Finally I’d tell you this is a hearty but not heavy winter warmer meal, one that doesn’t take that much effort to make. A side of crusty toast and plenty of parsley makes it perfect.

Roast pumpkin and beans
Adapted from She cooks, she gardens. Please visit Erin’s delicious site! She served her pumpkin and beans on toast and with pan-fried haloumi slices on top, which would make this even more fabulous. Makes enough for two or three serves.
  • Preheat your oven to 180.
  • Take about 500 gms pumpkin (I used the Kent variety) and cut roughly into bite-sized chunks. I left the skin on mine and this wasn’t a problem, but you can peel it if you prefer. Take roughly an equal amount of potato and chunk that too.
  • Strip the leaves from a small spring of fresh rosemary. and finely chop.
  • Add your vegies and herbs to a large roasting tray, drizzle with some olive oil and add some S&P. Roast until soft and golden (mine took about 40 minutes).
  • Towards the end of the roasting time, take a medium saucepan, add a little olive oil and a crushed garlic clove of two and sauté gently. Add a good dash of smoky paprika and dried chili (to your taste).
  • Add a tin and a half (which is all I had – use two full tins if you have them!) of good quality tinned whole tomatoes. Bring to a simmer, breaking the tomatoes up with your spoon, but leaving it still thick and chunky.
  • Drain a tin of butter beans, add that to the tomato mix and heat thru.
  • When the vegies are done roasting and the tomato sauce is ready, add the vegies into the pot of sauce. Using a potato masher, give the lot a bit of a moosh – just enough to mash some of the beans and vegies, but not all. You want to retain some chunkiness (this dish is about texture as well as flavor!).
  • Serve with freshly chopped parsley and a squeeze of lemon juice.



19 May 2013

passionfruit coconut pudding

One of those days for you, too?

The light in your kitchen is dismal, you take one photo and you get a 'memory stick full!' message (must remove all those Floriade pics). So you plug in to download some of your photos and the camera battery goes kaput. Give up on technology, throw a tizz, eat some chocolate.

You haven't quite got the amount of passionfruit you need for this recipe, but how would you know that until you've cut open and scooped out the wrinkly little fellows?

Anyway, you're committed - the batter is ready; you haven't got enough butter or eggs to start another recipe. No backing out now.

I love a batter shot.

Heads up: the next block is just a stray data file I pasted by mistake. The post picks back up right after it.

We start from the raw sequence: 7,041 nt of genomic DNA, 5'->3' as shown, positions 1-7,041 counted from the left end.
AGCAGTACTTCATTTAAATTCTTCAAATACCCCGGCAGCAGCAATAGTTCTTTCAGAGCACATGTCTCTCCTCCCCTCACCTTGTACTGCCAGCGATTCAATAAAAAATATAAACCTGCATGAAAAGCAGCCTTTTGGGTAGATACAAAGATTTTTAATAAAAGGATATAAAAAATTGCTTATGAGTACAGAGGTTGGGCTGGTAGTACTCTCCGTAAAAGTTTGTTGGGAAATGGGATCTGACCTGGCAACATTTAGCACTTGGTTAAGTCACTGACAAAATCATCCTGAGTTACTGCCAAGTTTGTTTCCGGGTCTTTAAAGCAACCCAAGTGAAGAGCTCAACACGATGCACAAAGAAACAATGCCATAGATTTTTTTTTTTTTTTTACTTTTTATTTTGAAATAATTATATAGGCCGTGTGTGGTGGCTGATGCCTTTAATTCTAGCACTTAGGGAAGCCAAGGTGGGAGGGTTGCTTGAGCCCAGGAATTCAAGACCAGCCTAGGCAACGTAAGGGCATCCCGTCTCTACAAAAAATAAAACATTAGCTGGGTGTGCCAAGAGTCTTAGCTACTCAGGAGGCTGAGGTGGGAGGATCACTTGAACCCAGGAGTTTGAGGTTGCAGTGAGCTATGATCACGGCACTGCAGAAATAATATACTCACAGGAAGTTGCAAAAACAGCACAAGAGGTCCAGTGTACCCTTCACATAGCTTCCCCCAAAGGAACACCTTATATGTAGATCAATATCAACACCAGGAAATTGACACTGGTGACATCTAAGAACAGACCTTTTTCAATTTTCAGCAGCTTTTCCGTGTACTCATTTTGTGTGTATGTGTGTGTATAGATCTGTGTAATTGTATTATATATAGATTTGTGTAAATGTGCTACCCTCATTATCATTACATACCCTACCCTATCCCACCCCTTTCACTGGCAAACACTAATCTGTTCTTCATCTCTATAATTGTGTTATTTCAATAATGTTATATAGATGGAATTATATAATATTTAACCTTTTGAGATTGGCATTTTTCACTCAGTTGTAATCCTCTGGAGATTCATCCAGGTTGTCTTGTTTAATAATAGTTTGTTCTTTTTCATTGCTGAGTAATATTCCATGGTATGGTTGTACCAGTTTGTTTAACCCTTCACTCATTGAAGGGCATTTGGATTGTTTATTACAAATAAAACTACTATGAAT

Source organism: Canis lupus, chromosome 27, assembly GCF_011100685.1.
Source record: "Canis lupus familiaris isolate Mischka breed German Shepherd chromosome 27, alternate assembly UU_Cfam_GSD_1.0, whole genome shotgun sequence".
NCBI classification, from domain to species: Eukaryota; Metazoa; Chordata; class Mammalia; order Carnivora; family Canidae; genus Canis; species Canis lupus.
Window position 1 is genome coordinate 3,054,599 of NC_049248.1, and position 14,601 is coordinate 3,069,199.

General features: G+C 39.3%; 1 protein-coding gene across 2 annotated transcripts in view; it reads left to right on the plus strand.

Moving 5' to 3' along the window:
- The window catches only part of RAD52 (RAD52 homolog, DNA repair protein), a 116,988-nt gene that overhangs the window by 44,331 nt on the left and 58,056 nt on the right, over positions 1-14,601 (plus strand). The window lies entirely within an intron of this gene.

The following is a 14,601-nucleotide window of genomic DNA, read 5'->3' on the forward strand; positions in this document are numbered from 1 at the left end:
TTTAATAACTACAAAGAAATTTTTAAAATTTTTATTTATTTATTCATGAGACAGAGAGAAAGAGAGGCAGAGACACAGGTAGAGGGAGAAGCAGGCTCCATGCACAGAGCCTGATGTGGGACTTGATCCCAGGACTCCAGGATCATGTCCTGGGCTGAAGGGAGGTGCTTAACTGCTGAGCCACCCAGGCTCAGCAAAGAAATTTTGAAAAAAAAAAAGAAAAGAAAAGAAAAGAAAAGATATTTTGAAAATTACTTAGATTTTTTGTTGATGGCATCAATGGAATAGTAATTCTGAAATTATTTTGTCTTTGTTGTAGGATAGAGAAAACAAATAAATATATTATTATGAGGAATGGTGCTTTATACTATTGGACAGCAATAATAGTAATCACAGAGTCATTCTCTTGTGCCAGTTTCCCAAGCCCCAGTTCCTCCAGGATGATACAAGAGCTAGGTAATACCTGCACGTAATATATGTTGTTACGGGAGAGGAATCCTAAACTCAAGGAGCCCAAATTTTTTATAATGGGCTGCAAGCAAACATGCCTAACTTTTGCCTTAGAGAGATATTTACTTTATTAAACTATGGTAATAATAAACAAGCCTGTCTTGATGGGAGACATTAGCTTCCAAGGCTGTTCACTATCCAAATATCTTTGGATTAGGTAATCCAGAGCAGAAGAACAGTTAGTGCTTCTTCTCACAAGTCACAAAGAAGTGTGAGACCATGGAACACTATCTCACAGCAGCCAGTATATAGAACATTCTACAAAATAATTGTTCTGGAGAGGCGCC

Passionfruit and coconut pudding
Adapted from a supermarket magazine. This has a lovely tropical flavor (and colour!), just right as we're heading into winter. The original recipe specified six 3/4 cup ramekins at 25 minutes. Oh, and it turned out I did have enough passionfruit pulp - it truly was one of those days.
  • Preheat your oven to 180 and butter a baking dish (about 4.5 cups capacity).
  • Cream 200 gms soft butter with 3/4 cups sugar and 1 tsp vanilla.
  • Add 3 eggs.
  • Add 1/2 cup passionfruit.
  • Fold thru 1 cup SR flour, 1/2 cup plain flour and 1/2 cup dessicated coconut.
  • Spoon into your baking dish, smooth the surface and sprinkle with a little raw sugar.
  • Bake for about 45 minutes or until done, covering with foil if browning too much.
  • Serve warm with ice cream or cream.


16 May 2013

quinoa + cauli fritters

I usually resist the supposed charms of inspirational quotes, but one I do have stuck to my screen at work reminds me that ‘it’s called yoga practice, not yoga perfect’. These words kick me to roll out my mat when I get home, not just at my weekly class (so perhaps I should have the quote taped to the TV screen or on the growing pile of magazines near the couch or on the fridge door). Because it’s also yoga practice, not yoga procrastination.
Because it’s doing something again and again, to feel and catch the rhythm of it and realise that each time you do ‘it’, it may be better – you may be better - or it may be just different.
It’s a lot like that in life, too, and a lot like that in the kitchen lately. Cooking and baking - the chopping, measuring, building flavours - is always a learning experience. Sometimes it’s routine and sometimes it’s a surprise.
I’ve been making a lot of old faithfuls for dinner lately – in particular the tuna pasta bake and the pasta dish I’ve nicknamed ‘mojo spaghetti’. Each time they are different – the bake, for example, has seen the tuna come and go, peas pop up, chilli flakes or lots of parsley enter the equation, but the lemon zest and garlic remain unquestionable foundations (as of course does the pasta).
I’ve found too that practice gives confidence and freedom. Just as standing with your feet about a metre apart, left foot turned in and right foot turned well out, left hand on your hip and right arm extended out as you bend and tip your balance to the right as if you’re a teapot, right hand touching the floor as you assume a kind of starfish-on-one-leg look – just as doing all those things at once and over and over again means you can perform half-moon pose without labouring or floundering thru the myriad instructions – well, so too it is with repeating a recipe until you barely glance at the page and you have multiple pots and pans dancing effortlessly in your kitchen, not a panic on the horizon. You do it - and enjoy it.